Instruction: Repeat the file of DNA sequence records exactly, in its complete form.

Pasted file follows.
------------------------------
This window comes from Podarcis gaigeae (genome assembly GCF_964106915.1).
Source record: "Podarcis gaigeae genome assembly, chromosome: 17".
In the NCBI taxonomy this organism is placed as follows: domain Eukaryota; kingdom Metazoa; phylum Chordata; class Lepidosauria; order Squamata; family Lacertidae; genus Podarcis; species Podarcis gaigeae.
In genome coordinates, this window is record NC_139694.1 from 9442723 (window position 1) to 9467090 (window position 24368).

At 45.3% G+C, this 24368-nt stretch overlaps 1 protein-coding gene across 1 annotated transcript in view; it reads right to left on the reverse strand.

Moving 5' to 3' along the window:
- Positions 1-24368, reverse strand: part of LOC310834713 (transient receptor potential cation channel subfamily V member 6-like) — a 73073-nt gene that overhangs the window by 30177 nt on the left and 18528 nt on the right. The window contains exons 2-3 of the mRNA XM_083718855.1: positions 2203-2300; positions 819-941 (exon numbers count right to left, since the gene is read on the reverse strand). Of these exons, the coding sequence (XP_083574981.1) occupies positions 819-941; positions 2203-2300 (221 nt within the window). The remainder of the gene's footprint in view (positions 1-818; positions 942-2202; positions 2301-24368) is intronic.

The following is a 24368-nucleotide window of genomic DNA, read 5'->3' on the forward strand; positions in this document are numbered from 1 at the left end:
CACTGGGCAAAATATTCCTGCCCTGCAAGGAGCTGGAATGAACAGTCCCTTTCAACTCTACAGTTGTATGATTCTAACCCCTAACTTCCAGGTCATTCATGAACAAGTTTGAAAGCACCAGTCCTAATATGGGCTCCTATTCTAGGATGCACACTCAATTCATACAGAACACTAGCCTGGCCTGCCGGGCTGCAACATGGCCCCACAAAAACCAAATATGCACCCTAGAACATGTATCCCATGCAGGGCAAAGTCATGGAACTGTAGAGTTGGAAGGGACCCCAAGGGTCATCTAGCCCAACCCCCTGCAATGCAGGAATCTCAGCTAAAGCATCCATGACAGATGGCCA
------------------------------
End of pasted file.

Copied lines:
This window comes from Podarcis gaigeae (genome assembly GCF_964106915.1).
Source record: "Podarcis gaigeae genome assembly, chromosome: 17".
In the NCBI taxonomy this organism is placed as follows: domain Eukaryota; kingdom Metazoa; phylum Chordata; class Lepidosauria; order Squamata; family Lacertidae; genus Podarcis; species Podarcis gaigeae.
In genome coordinates, this window is record NC_139694.1 from 9442723 (window position 1) to 9467090 (window position 24368).

At 45.3% G+C, this 24368-nt stretch overlaps 1 protein-coding gene across 1 annotated transcript in view; it reads right to left on the reverse strand.

Moving 5' to 3' along the window:
- Positions 1-24368, reverse strand: part of LOC310834713 (transient receptor potential cation channel subfamily V member 6-like) — a 73073-nt gene that overhangs the window by 30177 nt on the left and 18528 nt on the right. The window contains exons 2-3 of the mRNA XM_083718855.1: positions 2203-2300; positions 819-941 (exon numbers count right to left, since the gene is read on the reverse strand). Of these exons, the coding sequence (XP_083574981.1) occupies positions 819-941; positions 2203-2300 (221 nt within the window). The remainder of the gene's footprint in view (positions 1-818; positions 942-2202; positions 2301-24368) is intronic.

The following is a 24368-nucleotide window of genomic DNA, read 5'->3' on the forward strand; positions in this document are numbered from 1 at the left end:
CACTGGGCAAAATATTCCTGCCCTGCAAGGAGCTGGAATGAACAGTCCCTTTCAACTCTACAGTTGTATGATTCTAACCCCTAACTTCCAGGTCATTCATGAACAAGTTTGAAAGCACCAGTCCTAATATGGGCTCCTATTCTAGGATGCACACTCAATTCATACAGAACACTAGCCTGGCCTGCCGGGCTGCAACATGGCCCCACAAAAACCAAATATGCACCCTAGAACATGTATCCCATGCAGGGCAAAGTCATGGAACTGTAGAGTTGGAAGGGACCCCAAGGGTCATCTAGCCCAACCCCCTGCAATGCAGGAATCTCAGCTAAAGCATCCATGACAGATGGCCA